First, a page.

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The interest in the use of organoids to model human development in health and disease is at an all-time high. Recently, a team from the U.K. demonstrated that progenitor cells from amniotic fluid, referred to as tissue specific stem cells (and are distinct from pluripotent stem cells), can form fetal organoids. The researchers successfully developed organoids of multiple different tissue types (small intestine, kidney, and lung) from the cells collected from the amniotic fluid samples, without accessing fetal tissue or termination of the pregnancy. 

In this GEN keynote webinar, Mattia Gerli, PhD, and Paolo De Coppi, MD, (University College London, Institute of Child Health) will reveal how their team achieved this landmark in organoid research. De Coppi, a pediatric surgeon at Great Ormond Street Hospital and head of stem cells and regenerative medicine at the University College London, focuses on congenital malformation. Together with Gerli, he will offer perspectives into how these organoids will further our understanding of development during later-stage pregnancies and advance research into congenital anomalies.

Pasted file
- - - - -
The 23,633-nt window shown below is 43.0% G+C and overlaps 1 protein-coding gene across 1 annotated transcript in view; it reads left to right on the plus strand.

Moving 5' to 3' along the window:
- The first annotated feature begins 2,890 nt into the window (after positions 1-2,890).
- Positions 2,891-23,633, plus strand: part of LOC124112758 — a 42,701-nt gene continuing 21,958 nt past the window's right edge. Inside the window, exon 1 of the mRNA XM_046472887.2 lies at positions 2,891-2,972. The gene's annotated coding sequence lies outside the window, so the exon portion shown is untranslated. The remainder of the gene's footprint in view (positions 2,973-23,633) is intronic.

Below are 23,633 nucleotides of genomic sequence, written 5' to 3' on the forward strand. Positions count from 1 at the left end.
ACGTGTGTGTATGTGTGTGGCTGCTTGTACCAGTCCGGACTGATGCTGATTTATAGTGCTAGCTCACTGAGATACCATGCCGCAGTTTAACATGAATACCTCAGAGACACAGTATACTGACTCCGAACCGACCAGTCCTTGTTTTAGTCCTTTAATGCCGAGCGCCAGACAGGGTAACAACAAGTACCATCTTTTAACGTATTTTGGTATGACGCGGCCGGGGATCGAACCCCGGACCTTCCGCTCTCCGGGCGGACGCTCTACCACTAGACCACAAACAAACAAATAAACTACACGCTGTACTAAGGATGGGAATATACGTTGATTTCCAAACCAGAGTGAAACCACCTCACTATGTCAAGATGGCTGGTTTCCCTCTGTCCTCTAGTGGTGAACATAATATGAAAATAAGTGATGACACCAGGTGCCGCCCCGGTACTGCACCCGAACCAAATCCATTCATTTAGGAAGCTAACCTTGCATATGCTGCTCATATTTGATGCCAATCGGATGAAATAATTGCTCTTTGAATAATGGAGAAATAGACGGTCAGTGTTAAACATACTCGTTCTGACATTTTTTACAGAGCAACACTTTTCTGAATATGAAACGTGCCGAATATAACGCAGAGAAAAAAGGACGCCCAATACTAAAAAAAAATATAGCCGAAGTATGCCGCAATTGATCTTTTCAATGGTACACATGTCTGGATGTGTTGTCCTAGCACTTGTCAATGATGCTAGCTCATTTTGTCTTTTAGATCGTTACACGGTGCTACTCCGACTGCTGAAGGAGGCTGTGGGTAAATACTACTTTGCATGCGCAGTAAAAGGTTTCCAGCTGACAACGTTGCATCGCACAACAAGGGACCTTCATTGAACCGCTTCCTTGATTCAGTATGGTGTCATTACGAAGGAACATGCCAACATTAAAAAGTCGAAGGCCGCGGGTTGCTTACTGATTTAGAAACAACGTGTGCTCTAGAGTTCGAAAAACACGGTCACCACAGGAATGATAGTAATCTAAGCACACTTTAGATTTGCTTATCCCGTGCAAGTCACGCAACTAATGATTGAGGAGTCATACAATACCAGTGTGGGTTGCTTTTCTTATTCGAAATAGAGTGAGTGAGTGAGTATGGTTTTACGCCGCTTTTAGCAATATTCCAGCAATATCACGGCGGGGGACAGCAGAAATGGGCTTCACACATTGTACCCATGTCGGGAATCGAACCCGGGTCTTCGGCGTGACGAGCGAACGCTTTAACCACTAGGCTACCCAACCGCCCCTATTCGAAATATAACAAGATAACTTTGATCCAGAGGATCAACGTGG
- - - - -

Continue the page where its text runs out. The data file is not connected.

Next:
A live Q&A session will follow the presentation, offering you a chance to pose questions to our expert panelists.

Paolo De Coppi
Paolo De Coppi, MD
Pediatric Surgeon and Head of Stem Cells and Regenerative Medicine
UCL Great Ormond Street Institute of Child Health
Mattia Gerli
Mattia Gerli, PhD
Lecturer in Stem Cell Science & Biomaterials
Faculty of Medical Sciences at the UCL